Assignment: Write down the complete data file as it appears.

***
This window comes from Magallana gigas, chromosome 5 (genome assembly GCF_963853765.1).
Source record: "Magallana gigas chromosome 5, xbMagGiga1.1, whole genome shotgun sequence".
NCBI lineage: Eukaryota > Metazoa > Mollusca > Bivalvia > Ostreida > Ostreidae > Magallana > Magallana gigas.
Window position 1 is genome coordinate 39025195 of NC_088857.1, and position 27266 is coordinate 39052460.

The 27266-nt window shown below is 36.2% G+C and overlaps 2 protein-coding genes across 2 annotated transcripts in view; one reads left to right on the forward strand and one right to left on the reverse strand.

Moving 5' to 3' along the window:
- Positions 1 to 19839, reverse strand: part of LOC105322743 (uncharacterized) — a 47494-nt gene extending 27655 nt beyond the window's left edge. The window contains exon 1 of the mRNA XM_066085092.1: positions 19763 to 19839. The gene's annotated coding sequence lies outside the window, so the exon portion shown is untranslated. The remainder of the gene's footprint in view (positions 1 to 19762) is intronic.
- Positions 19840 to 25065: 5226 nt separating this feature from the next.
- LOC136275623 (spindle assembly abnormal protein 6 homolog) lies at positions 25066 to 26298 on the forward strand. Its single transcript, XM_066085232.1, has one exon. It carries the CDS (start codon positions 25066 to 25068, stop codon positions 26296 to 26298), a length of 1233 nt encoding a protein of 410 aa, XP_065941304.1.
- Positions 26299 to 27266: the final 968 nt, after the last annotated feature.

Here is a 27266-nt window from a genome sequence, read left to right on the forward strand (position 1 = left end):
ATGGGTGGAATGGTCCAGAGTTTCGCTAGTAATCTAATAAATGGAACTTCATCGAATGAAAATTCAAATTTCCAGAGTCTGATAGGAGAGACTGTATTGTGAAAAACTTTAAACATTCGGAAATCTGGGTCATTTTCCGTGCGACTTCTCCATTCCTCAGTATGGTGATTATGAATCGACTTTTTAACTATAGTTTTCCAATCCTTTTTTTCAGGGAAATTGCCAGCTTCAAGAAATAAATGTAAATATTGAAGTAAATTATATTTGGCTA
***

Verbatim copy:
This window comes from Magallana gigas, chromosome 5 (genome assembly GCF_963853765.1).
Source record: "Magallana gigas chromosome 5, xbMagGiga1.1, whole genome shotgun sequence".
NCBI lineage: Eukaryota > Metazoa > Mollusca > Bivalvia > Ostreida > Ostreidae > Magallana > Magallana gigas.
Window position 1 is genome coordinate 39025195 of NC_088857.1, and position 27266 is coordinate 39052460.

The 27266-nt window shown below is 36.2% G+C and overlaps 2 protein-coding genes across 2 annotated transcripts in view; one reads left to right on the forward strand and one right to left on the reverse strand.

Moving 5' to 3' along the window:
- Positions 1 to 19839, reverse strand: part of LOC105322743 (uncharacterized) — a 47494-nt gene extending 27655 nt beyond the window's left edge. The window contains exon 1 of the mRNA XM_066085092.1: positions 19763 to 19839. The gene's annotated coding sequence lies outside the window, so the exon portion shown is untranslated. The remainder of the gene's footprint in view (positions 1 to 19762) is intronic.
- Positions 19840 to 25065: 5226 nt separating this feature from the next.
- LOC136275623 (spindle assembly abnormal protein 6 homolog) lies at positions 25066 to 26298 on the forward strand. Its single transcript, XM_066085232.1, has one exon. It carries the CDS (start codon positions 25066 to 25068, stop codon positions 26296 to 26298), a length of 1233 nt encoding a protein of 410 aa, XP_065941304.1.
- Positions 26299 to 27266: the final 968 nt, after the last annotated feature.

Here is a 27266-nt window from a genome sequence, read left to right on the forward strand (position 1 = left end):
ATGGGTGGAATGGTCCAGAGTTTCGCTAGTAATCTAATAAATGGAACTTCATCGAATGAAAATTCAAATTTCCAGAGTCTGATAGGAGAGACTGTATTGTGAAAAACTTTAAACATTCGGAAATCTGGGTCATTTTCCGTGCGACTTCTCCATTCCTCAGTATGGTGATTATGAATCGACTTTTTAACTATAGTTTTCCAATCCTTTTTTTCAGGGAAATTGCCAGCTTCAAGAAATAAATGTAAATATTGAAGTAAATTATATTTGGCTA